This interview with my all-time favorite director, Paul Thomas Anderson, got me really psyched for his next movie, an adaptation of the Thomas Pynchon novel Inherent Vice. This will be the first time Pynchon, who is such a private dude that not only does he never give interviews or allow his picture to be taken, but in this interview Anderson won’t even say Pynchon’s NAME, has authorized an adaptation of any of his books, which makes the whole thing extra bonkers exciting.
I loved the Lord of the Rings movies, on account being a giant nerd and all. However, here is a list of 250 reasons not to see The Hobbit. It’s convincing!
Oh, Quentin Tarantino! I never know how to feel about your movies! And it looks like Django Unchained–a fun, violent action movie about slavery–is going to be harder to figure out than anything else. Is it callous exploitation? Politically provocative art? Some intensely conceptual thing that makes you want to pretend to like it so that all your friends don’t think you’re stupid? I haven’t seen it yet, but here, Cord Jefferson unpacks his own experience of watching it, and identifies what he calls the Django Moment–exactly when it feels really, really ominous for white people to laugh at this movie.
Lately, I’ve been finding myself obsessively comparing my writing to that of other writers, feeling jealous and resentful of other people’s successes, and so sorry for myself that I’m hardly able to write. And that feels rotten. Jeffrey Eugenides’s speech from the 2012 Whiting Award ceremony, posted this week on The New Yorker’s site, is the beautiful kick in the ass I desperately needed. It’s full of REAL TALK for young writers, such as: write like you’re dead; write like you’re a teenager (most of you Rooks have a leg up in this department); write to understand the world rather than for fame or respect. I think his advice can extend to all forms of creative life, and it’s an absolutely breathtaking read if you, like me, need an articulate and elaborate reminder to stay true to yourself.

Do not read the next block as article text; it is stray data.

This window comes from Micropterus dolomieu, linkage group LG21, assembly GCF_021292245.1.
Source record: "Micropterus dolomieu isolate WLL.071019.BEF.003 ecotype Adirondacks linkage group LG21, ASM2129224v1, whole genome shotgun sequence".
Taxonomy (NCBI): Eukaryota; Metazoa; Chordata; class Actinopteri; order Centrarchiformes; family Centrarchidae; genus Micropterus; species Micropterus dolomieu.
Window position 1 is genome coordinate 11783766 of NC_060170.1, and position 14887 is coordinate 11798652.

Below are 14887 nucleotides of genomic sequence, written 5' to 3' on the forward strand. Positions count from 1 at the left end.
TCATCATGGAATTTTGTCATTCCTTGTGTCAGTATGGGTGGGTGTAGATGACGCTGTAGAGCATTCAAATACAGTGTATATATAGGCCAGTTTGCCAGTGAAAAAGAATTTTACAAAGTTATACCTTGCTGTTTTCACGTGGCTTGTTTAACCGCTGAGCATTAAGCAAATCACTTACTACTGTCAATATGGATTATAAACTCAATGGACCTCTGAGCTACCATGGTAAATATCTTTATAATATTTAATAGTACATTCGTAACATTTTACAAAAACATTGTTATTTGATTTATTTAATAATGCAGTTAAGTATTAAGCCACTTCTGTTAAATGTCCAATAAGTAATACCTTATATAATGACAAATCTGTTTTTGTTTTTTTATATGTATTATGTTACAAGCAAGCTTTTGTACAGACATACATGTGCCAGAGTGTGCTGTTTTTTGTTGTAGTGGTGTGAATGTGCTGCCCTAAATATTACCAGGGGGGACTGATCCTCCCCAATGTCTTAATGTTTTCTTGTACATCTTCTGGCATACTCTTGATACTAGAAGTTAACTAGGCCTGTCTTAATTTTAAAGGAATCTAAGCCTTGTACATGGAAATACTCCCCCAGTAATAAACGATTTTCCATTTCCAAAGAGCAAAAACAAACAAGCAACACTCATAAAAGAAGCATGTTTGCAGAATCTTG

This NPR article about a group of female computer programmers in Kenya who founded a ladies-only club to encourage girls to get involved in geek and computer culture makes me so happy! I love that they named their club Akirachix after the Japanese cyberpunk film Akira, but more than that, I love that these women are taking the future of their country into their own hands. Instead of allowing technology to increase disparities between rich and poor, male and female, and first and third world, they’re are using technology to narrow those gaps.
On her blog Native Appropriations, Adrienne K. went after the Atlanta Braves’ decision to use a batting-practice hat that features a caricature of a “screaming Indian,” and called out the sports fans who have emerged online to defend the Braves’ use of an “Indian” mascot. Adrienne’s dismantling of the usual arguments excusing racist depictions of Native Americans is effing brilliant.
The literary website The Rumpus just previewed a bunch of songs from an upcoming companion album to T Cooper’s new book Real Man Adventures, and one of them is by Kathleen Hanna’s band the Julie Ruin! The catchy, clever song, called “Girls Like Us,” is, in Cooper’s words, “about buying boxer briefs at Century 21 in New York City, and Marky Mark in his Calvin Kleins, before he was Mark Wahlberg and nominated for an Oscar.” It features vocals by homocore artist Vaginal Davis and lyrics like “Girls like us might flock to scandals / But girls like us don’t give a shite / Girls like us pick up the hot handles / And burn our hands and get over it.” Awesome. ♦